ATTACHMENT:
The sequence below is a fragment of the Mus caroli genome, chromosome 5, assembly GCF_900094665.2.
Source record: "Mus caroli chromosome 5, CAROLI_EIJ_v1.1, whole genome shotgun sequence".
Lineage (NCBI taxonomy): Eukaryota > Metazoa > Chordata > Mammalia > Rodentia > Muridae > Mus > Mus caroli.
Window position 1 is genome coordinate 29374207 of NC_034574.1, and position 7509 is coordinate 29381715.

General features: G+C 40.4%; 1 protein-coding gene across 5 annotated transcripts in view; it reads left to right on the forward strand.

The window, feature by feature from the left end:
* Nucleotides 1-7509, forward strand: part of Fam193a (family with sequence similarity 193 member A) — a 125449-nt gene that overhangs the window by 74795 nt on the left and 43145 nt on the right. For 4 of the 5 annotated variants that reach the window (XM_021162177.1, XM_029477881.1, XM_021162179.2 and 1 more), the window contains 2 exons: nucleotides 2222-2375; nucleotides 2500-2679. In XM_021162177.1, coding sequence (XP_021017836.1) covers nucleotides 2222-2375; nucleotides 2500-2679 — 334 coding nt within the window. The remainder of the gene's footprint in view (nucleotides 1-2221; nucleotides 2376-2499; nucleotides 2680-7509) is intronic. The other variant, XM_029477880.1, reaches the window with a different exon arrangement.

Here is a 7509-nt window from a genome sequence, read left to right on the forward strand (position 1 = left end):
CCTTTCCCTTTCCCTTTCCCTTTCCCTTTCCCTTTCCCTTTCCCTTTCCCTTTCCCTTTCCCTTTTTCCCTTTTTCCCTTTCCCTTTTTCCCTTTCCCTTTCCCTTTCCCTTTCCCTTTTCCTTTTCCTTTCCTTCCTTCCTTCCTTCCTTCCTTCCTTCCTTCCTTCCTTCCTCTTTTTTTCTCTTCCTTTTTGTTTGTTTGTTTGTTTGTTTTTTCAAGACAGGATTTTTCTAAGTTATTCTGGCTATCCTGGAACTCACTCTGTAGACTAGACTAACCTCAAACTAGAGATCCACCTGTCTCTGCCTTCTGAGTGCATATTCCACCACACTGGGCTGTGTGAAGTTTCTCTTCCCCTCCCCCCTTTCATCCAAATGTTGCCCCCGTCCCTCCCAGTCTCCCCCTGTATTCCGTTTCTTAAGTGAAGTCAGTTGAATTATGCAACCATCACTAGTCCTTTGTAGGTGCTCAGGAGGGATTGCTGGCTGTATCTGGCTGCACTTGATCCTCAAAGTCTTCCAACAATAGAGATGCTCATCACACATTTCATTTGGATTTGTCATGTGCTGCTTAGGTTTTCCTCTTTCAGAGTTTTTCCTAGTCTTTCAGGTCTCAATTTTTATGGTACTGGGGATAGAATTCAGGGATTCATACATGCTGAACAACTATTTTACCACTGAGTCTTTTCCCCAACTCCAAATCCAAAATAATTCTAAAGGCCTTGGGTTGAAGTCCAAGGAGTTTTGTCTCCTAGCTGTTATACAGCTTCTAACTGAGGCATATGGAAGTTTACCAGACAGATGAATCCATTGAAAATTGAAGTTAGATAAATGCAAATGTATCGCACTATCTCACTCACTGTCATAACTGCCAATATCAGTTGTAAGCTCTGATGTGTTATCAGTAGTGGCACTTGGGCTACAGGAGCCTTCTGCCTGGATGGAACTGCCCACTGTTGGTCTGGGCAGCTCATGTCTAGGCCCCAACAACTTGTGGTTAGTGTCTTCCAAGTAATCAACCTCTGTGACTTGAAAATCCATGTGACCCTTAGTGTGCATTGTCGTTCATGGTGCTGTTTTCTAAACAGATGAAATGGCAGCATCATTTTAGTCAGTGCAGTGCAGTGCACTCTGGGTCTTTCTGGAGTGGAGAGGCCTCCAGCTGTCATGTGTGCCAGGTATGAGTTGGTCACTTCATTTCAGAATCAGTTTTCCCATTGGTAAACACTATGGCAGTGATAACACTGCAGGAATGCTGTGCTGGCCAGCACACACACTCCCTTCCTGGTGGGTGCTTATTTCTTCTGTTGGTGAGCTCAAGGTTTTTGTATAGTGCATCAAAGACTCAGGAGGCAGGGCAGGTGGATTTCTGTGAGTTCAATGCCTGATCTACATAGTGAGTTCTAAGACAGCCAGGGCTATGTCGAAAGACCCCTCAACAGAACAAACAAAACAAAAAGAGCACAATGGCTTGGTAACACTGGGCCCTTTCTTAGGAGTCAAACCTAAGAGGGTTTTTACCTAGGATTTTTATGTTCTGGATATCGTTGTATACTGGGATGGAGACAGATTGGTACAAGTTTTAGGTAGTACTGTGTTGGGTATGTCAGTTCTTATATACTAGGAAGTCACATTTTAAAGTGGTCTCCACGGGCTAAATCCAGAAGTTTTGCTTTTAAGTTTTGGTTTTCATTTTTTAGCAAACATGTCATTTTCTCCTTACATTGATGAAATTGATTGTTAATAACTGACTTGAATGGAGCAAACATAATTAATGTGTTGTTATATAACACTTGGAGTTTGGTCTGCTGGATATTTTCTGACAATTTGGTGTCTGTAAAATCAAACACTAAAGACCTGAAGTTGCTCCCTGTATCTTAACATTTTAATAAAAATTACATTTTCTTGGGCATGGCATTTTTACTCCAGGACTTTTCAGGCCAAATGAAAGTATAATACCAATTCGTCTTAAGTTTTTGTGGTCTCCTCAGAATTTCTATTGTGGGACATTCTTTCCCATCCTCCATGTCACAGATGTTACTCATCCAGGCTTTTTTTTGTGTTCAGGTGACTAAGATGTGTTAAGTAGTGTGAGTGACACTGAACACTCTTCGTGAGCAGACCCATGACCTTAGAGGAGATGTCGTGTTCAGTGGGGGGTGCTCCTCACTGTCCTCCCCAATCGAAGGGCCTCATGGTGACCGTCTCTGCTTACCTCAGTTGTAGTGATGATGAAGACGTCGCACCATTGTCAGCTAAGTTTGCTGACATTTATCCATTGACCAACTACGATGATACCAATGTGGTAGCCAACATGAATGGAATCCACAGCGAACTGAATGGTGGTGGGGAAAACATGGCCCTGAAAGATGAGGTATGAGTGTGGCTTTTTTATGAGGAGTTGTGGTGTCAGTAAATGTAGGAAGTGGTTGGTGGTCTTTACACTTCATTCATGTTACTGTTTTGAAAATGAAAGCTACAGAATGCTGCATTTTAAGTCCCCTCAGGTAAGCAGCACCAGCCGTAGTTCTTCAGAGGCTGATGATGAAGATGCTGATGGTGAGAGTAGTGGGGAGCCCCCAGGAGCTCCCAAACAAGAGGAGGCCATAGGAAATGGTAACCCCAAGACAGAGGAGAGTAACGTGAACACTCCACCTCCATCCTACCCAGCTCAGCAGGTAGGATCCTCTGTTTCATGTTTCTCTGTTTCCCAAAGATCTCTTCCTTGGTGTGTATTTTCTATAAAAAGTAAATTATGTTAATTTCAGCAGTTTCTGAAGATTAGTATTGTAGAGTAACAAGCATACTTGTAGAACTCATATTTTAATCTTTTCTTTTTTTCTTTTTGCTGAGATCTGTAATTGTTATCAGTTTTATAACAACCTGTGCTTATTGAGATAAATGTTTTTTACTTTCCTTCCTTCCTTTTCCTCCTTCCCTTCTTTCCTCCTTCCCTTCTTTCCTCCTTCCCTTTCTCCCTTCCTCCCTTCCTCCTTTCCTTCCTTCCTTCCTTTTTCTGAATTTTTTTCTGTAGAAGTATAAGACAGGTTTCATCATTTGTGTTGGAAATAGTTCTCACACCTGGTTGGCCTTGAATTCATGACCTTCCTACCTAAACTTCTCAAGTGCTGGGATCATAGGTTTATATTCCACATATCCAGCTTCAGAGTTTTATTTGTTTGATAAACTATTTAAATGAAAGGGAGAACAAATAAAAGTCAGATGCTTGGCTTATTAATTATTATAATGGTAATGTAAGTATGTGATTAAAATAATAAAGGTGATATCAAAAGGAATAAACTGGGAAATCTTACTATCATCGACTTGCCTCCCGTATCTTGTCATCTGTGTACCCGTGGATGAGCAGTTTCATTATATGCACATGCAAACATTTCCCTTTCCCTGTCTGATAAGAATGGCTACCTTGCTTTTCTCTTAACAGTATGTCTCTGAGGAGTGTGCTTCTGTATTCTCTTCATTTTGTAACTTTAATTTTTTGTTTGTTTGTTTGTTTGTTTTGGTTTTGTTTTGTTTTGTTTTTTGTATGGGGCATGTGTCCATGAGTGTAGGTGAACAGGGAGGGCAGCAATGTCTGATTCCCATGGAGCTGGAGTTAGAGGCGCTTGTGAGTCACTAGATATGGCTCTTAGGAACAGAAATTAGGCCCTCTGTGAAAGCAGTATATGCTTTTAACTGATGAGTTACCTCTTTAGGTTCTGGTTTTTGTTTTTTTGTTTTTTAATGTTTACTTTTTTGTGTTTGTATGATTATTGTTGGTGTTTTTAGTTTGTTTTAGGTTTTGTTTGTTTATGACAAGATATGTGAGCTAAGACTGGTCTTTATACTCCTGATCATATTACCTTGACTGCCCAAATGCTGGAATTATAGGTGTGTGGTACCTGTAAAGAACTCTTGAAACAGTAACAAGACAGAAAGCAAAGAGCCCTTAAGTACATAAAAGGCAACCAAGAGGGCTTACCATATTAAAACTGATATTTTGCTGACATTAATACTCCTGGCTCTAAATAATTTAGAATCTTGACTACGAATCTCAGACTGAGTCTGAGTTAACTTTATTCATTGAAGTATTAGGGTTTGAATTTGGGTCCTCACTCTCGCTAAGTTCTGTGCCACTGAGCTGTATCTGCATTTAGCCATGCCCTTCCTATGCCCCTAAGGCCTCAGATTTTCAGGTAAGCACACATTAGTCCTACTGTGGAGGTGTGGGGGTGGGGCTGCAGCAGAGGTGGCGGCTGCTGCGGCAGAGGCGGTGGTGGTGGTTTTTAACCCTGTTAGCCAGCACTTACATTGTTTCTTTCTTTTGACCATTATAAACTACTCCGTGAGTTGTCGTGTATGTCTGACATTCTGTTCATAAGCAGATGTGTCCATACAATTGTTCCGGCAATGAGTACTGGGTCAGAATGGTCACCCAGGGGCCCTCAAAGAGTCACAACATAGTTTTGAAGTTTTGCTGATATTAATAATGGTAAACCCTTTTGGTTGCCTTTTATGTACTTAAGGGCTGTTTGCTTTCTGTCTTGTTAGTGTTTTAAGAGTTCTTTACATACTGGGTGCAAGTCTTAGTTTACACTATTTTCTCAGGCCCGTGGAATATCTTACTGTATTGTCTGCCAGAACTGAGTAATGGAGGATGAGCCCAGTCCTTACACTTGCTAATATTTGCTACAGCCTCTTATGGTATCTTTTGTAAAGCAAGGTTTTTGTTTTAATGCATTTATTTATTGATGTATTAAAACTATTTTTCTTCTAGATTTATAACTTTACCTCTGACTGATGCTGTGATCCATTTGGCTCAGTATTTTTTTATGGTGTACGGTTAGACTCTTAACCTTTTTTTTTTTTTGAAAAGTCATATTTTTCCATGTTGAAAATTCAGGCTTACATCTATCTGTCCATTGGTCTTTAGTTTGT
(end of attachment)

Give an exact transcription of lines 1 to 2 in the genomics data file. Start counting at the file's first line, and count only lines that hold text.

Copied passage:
The sequence below is a fragment of the Mus caroli genome, chromosome 5, assembly GCF_900094665.2.
Source record: "Mus caroli chromosome 5, CAROLI_EIJ_v1.1, whole genome shotgun sequence".